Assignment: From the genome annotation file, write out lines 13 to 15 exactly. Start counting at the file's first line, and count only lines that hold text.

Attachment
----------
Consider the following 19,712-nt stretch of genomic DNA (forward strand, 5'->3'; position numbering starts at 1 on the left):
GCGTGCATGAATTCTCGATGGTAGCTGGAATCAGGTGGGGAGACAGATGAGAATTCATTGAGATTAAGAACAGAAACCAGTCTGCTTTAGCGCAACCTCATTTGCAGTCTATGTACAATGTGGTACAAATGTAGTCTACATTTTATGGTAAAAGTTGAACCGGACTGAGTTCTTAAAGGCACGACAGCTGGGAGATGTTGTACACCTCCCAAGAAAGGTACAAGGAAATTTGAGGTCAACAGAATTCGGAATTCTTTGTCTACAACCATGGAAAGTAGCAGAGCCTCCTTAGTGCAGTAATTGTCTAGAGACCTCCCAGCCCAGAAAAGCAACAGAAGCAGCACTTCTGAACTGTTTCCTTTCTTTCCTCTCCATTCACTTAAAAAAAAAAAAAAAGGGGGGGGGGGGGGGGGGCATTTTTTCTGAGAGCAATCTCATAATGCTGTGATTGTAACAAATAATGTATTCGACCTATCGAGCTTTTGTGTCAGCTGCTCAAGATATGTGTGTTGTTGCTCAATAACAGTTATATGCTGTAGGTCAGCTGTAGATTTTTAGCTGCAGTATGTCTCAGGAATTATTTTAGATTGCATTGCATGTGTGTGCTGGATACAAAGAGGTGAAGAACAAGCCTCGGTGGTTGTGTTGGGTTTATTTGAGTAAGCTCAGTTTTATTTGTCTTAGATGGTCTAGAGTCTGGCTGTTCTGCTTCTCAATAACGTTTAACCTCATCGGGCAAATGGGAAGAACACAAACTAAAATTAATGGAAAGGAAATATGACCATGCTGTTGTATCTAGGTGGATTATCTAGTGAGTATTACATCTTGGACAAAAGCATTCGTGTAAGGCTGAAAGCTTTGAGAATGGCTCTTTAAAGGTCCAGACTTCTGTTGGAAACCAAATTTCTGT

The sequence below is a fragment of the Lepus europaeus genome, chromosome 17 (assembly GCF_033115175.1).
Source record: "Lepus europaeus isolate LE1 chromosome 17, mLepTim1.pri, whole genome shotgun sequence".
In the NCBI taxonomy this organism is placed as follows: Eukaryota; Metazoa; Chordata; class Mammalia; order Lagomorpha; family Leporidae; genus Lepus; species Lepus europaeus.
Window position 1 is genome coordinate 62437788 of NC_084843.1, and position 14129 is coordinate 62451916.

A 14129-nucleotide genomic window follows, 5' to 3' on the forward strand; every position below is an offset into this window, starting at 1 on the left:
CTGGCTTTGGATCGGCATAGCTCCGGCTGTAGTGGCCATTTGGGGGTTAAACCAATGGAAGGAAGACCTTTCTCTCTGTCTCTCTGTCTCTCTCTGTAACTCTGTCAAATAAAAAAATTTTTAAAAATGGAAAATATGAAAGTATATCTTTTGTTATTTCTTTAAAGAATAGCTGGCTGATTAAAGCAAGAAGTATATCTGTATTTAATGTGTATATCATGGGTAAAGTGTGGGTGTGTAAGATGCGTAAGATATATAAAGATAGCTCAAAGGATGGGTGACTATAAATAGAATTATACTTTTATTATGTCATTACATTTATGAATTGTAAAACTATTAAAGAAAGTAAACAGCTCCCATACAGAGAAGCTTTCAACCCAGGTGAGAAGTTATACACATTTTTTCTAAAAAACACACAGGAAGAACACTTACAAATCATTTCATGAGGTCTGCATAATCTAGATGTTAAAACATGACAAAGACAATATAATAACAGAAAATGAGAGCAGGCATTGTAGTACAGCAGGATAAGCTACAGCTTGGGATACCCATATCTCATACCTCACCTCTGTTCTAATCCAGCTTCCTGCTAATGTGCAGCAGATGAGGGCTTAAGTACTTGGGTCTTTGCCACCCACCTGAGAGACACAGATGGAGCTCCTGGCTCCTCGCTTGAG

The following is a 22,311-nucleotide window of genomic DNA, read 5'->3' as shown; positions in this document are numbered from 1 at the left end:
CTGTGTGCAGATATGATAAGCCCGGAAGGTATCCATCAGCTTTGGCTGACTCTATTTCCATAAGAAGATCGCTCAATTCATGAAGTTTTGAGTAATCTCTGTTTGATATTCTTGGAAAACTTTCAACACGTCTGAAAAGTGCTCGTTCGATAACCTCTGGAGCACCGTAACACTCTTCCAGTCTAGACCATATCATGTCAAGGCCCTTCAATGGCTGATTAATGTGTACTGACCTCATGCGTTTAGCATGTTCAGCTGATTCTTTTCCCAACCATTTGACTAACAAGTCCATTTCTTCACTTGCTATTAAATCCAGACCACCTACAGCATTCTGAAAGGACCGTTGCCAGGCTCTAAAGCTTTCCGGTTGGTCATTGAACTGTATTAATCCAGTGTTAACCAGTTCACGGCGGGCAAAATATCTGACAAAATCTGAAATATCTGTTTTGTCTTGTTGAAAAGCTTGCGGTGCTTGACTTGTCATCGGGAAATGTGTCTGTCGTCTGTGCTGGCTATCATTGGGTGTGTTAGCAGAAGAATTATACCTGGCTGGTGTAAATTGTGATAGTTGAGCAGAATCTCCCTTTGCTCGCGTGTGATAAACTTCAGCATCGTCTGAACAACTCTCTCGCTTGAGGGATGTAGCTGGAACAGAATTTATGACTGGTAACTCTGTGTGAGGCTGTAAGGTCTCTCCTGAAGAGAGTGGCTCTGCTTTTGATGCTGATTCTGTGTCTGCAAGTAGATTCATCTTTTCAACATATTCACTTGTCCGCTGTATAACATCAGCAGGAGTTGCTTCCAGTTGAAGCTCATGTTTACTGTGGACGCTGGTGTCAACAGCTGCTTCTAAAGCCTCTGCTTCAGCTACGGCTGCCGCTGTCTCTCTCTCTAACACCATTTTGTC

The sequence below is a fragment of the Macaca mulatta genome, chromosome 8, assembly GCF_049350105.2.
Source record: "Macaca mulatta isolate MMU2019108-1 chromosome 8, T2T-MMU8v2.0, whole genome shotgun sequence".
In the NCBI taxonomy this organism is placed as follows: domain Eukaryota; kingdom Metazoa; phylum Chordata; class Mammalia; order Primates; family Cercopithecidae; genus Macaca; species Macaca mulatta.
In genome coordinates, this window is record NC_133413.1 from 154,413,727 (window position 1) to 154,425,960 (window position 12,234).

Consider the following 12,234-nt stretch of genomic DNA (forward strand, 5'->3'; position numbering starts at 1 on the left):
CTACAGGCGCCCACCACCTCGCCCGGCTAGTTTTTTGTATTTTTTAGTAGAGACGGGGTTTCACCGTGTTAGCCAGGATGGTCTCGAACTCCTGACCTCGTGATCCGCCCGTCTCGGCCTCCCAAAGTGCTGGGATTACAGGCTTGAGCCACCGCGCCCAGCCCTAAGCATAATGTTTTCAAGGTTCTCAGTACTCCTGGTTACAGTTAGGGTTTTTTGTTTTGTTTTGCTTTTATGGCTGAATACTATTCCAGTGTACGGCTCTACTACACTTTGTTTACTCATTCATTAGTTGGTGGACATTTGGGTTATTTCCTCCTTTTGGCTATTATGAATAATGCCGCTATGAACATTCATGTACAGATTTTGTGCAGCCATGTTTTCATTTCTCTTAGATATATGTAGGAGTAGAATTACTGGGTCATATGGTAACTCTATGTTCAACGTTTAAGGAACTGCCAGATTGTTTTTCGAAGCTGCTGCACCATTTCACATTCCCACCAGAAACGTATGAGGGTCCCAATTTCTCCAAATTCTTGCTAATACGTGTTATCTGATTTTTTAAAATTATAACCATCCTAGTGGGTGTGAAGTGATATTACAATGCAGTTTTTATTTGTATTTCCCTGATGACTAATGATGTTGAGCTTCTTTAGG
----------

In the NCBI taxonomy this organism is placed as follows: domain Eukaryota; kingdom Metazoa; phylum Chordata; class Mammalia; order Primates; family Cercopithecidae; genus Macaca; species Macaca mulatta.
In genome coordinates, this window is record NC_133413.1 from 154,413,727 (window position 1) to 154,425,960 (window position 12,234).

Consider the following 12,234-nt stretch of genomic DNA (forward strand, 5'->3'; position numbering starts at 1 on the left):